A bottle of calm has been in my parent’s cupboard for as long as I can remember. Strangely, it isn’t used to stay calm though in my house. It’s used usually on Sunday mornings. My dad prepares a large glass of water with several spoons of it to set his system straight if you know what I mean. My own digestive struggles and irregularity, as I’ll put it, has led me to try this home remedy for constipation, but it doesn’t work on me quite as fast as it works on the rest of my family – my system might just be faulty!
But, nonetheless, my digestion struggles have led me to question if I’m getting enough magnesium. After all, if that is the quick fix, maybe I’m not getting enough of the mineral on a daily basis. Now I take a daily supplement, and try to eat my daily oatmeal and avocado toast. I’ve tried to encourage my dad to add more magnesium to his diet on a daily basis rather than leaving Sunday to be magnesium day. I’ll keep you posted as to if he actually does…it’s hard to tell dads what to do.
Calm comes in a flavored or unflavored powder and capsules. It makes your water or whatever you put it in a little fizzy. They also sell fun gummies if you’re into feeling like you’re eating candy.
Different Kinds of Magnesium
Magnesium Citrate – Magnesium bound with citric acid. It’s among the most bioavailable forms. This is the one that is used to treat constipation. It is marketed as calming.
Magnesium Oxide – A salt that combines magnesium and oxygen. It is naturally a white powder. IT’s the main ingredient in milk of magnesia which is an over-the-counter medication used to treat constipation. It’s not really absorbed well in the digestive tract so it won’t help a deficiency in magnesium. It is better suited for short term relief for digestive issues and migraines.
Magnesium Chloride – A magnesium salt that contains chlorine. It makes for a good supplement as the digestive tract absorbs it well. It comes in capsules or tablets but can also come in lotion and ointments to relax sore muscles.
Magnesium Lactate – A magnesium salt formed when magnesium binds with lactic acid. It is made by blood and muscle cells but also manufactured as a preservative. It’s easier on the stomach than some of the other types, making it a good form for those who don’t react well to the others. Also, good for anxiety!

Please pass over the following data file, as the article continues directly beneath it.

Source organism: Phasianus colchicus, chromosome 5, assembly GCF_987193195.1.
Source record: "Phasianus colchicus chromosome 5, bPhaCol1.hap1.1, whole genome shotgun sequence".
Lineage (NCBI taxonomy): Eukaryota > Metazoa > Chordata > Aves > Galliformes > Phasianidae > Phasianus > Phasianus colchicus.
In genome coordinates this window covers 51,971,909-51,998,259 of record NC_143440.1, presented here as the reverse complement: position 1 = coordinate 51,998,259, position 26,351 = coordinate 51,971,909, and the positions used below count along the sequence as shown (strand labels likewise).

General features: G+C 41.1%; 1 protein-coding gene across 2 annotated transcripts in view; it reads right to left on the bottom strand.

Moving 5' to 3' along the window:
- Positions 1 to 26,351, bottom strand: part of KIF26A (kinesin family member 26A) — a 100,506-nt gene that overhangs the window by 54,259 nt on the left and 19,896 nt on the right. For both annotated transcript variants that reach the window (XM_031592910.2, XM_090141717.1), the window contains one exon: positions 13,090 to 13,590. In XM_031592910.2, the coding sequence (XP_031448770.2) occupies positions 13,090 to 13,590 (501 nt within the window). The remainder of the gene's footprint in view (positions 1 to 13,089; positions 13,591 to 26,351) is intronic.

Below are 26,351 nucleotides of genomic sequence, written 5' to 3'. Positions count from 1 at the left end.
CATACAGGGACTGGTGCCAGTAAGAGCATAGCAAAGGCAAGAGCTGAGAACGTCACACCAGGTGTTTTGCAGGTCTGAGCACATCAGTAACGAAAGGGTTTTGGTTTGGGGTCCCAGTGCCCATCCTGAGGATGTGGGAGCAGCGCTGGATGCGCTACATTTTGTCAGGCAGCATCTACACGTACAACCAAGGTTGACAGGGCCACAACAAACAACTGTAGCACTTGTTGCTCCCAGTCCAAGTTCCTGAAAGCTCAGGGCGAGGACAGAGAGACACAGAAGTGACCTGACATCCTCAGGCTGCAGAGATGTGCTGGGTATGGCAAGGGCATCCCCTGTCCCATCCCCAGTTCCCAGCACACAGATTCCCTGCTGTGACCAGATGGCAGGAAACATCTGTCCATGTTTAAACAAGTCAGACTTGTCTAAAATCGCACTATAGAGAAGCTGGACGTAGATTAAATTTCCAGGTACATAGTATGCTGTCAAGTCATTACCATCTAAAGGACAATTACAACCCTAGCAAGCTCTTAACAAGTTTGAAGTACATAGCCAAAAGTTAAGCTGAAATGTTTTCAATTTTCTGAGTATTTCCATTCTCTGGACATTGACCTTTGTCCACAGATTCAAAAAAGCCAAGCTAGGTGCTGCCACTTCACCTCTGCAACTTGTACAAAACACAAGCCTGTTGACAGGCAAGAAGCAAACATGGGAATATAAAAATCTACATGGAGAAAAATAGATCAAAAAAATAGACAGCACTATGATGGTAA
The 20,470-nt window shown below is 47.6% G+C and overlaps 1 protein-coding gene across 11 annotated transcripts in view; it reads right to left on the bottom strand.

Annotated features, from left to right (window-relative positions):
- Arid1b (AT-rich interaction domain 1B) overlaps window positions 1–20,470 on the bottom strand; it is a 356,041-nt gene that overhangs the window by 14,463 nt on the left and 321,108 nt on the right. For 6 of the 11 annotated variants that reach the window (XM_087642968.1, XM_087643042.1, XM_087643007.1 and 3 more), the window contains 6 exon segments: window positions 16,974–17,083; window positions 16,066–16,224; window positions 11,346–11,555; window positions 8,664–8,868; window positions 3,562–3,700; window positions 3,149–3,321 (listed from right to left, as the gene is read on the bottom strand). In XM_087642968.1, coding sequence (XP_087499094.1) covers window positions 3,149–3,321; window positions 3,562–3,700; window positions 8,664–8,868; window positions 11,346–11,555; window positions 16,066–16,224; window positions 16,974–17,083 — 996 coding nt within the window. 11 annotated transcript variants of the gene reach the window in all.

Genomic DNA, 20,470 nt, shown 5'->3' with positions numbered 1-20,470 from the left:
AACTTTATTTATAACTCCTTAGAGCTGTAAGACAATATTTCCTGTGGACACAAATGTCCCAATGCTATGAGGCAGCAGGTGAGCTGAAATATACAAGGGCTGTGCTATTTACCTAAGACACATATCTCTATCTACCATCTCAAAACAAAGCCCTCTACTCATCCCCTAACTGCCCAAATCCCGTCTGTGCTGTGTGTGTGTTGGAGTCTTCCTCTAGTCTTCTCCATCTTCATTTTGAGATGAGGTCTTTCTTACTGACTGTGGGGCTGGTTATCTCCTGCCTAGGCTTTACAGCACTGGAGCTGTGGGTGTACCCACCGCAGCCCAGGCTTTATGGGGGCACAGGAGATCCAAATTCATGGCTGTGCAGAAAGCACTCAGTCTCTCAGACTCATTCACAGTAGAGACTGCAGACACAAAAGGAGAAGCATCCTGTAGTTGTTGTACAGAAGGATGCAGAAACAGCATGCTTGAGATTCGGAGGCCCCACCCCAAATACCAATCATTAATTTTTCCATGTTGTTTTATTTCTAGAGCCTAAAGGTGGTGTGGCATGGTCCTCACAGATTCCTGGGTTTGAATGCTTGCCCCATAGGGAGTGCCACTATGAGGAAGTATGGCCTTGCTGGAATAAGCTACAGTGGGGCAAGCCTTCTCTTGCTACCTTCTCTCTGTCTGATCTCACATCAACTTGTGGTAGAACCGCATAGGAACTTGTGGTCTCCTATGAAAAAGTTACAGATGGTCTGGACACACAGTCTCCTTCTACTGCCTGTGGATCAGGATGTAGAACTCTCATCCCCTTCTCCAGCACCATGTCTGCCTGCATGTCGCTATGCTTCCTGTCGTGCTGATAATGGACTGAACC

Magnesium Malate – Magnesium and malic acid. Occurs in fruit and wine. Easily absorbed and has less of a laxative effect.
Magnesium Taurate – Magnesium containing the amino acid, taurine. As a good intake of taurine helps to regulate blood sugar, this is the kind that is good to promote healthy levels of blood sugar. It also supports good blood pressure.
Magnesium L-threonate – Magnesium salt formed by mixing magnesium and threonic acid. It is easily absorbed. And research says that it may be best for increasing the levels of magnesium in brain cells and is therefore used when treating and managing brain disorders.
Magnesium Sulfate – aka Epsom Salt. Magnesium, sulfur, and oxygen combined. It is used as a treatment for constipation, but it does have a particularly bad taste. Putting this in your bath water can help soothe muscles and help you relax. All the more reason you should be taking the time for self-care, bubble bath and all.
Magnesium Glycinate – Elemental Magnesium and the amino acid glycine. The body needs glycine for protein construction. It’s easily absorbed and good for anxiety, depression, stress, and insomnia.
Magnesium Orotate – Magnesium with orotic acid. Easily absorbed and without the strong laxative effects of others. It is good for heart health and often used by athletes and fitness people. Watch out though – it’s pretty expensive. (7)
So it turns out that magnesium is a bit more complicated than initially thought. What matters most is how well the type is absorbed in the digestive tract and if you are affected by the laxative qualities of some of them. Most of them are pretty helpful with stress and anxiety. And you can even take a soak in a magnesium-rich bath and then rub on some relaxing magnesium-rich lotion, then you could sip on your berry magnesi-om drink, and eat some dark chocolate covered almonds. Okay, maybe don’t do that all at once, but I am sure you can find a way to incorporate at least one of those into your nightly routine to ensure that your night is restful and you are ready to tackle another day in this chaotic world.
Happy drinking, happy supplementing, happy cooking, and happy bathing with magnesium!
Let us know how magnesium has helped you deal with stress and get a good night’s sleep and what food rich in magnesium is your favorite.
If you’re interested in other ways to keep your stress down, check out some other blog posts on Cook and Culture, including:
The Magic of Adaptogens: How They Make You Resilient to Stress